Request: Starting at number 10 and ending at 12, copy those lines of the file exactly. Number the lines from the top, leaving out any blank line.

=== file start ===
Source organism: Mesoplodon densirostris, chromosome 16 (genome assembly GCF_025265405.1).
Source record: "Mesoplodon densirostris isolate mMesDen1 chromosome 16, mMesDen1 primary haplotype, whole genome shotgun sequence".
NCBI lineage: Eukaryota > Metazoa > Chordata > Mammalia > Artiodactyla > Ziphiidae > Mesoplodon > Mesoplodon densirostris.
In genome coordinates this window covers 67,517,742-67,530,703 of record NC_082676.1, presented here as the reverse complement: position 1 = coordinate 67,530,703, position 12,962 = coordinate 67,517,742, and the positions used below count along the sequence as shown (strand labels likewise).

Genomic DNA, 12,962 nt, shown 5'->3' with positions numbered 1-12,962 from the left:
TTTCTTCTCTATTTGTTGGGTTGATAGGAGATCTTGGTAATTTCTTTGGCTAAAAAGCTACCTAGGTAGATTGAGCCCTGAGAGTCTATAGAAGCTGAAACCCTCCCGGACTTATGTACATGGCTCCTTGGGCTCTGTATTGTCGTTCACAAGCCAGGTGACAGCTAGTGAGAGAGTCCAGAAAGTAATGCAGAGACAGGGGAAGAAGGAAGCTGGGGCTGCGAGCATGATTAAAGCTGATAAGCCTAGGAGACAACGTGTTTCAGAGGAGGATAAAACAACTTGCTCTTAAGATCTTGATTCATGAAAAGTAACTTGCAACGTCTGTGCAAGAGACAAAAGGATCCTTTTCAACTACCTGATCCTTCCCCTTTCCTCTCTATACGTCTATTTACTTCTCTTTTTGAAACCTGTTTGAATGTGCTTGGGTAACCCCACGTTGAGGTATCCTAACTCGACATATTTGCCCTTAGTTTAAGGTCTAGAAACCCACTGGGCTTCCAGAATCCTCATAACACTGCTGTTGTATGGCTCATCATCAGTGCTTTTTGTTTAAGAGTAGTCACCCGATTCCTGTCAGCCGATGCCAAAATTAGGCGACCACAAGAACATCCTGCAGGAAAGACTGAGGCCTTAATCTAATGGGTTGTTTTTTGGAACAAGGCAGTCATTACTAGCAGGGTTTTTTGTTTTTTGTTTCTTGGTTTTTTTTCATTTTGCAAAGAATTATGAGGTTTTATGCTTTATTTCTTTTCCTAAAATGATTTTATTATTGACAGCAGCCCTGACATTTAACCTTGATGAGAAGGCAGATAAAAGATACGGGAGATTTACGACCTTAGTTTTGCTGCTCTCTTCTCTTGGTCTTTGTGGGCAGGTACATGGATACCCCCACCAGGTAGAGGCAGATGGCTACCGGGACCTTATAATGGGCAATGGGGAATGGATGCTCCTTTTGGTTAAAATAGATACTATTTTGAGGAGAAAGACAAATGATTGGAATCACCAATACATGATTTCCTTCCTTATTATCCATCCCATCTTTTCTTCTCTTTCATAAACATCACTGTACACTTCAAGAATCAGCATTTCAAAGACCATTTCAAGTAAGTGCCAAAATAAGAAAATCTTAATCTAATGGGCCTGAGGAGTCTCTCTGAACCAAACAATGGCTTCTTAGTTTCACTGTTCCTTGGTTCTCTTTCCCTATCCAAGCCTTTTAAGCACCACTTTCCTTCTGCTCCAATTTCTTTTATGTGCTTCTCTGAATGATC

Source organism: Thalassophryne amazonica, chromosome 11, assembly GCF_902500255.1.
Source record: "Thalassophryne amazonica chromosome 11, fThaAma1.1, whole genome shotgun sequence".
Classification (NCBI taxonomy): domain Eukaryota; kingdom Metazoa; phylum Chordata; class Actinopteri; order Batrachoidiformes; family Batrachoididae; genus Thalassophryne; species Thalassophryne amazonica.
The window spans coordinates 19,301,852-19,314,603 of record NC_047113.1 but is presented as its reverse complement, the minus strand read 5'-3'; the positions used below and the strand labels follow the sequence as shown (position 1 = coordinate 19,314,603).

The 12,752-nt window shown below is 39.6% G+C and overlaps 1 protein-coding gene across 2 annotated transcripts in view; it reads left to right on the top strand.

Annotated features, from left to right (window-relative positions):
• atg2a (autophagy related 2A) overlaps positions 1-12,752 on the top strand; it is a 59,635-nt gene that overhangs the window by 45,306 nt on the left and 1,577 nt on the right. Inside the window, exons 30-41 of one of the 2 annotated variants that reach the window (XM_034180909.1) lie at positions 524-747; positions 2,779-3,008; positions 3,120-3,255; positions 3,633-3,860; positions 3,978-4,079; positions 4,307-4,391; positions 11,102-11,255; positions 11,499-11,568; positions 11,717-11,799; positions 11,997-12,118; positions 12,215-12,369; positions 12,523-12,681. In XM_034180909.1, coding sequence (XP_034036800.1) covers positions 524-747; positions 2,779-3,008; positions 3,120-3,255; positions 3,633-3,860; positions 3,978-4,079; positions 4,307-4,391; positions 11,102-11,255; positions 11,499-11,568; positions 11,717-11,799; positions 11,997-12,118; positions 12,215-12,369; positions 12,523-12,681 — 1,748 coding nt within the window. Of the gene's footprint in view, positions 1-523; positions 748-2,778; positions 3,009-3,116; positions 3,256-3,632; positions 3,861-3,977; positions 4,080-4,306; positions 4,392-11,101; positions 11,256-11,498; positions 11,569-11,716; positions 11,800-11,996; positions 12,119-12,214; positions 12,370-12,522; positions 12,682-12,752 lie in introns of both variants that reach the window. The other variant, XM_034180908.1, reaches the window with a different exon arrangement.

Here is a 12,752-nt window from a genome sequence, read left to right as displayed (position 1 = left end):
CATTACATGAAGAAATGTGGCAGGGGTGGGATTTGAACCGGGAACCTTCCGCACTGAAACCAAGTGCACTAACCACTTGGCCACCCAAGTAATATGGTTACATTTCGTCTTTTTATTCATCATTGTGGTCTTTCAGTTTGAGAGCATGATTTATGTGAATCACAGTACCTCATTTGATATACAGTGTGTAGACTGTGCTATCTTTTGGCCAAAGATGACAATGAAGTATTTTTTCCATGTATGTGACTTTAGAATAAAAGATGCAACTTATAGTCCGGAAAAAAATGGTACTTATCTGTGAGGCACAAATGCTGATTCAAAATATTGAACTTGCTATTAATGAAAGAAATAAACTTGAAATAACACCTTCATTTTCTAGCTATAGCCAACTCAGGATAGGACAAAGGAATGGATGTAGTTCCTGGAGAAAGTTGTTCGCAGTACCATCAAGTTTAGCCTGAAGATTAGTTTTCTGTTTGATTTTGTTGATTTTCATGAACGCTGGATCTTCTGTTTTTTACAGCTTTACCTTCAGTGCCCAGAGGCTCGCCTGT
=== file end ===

The window spans coordinates 19,301,852-19,314,603 of record NC_047113.1 but is presented as its reverse complement, the minus strand read 5'-3'; the positions used below and the strand labels follow the sequence as shown (position 1 = coordinate 19,314,603).

The 12,752-nt window shown below is 39.6% G+C and overlaps 1 protein-coding gene across 2 annotated transcripts in view; it reads left to right on the top strand.

Annotated features, from left to right (window-relative positions):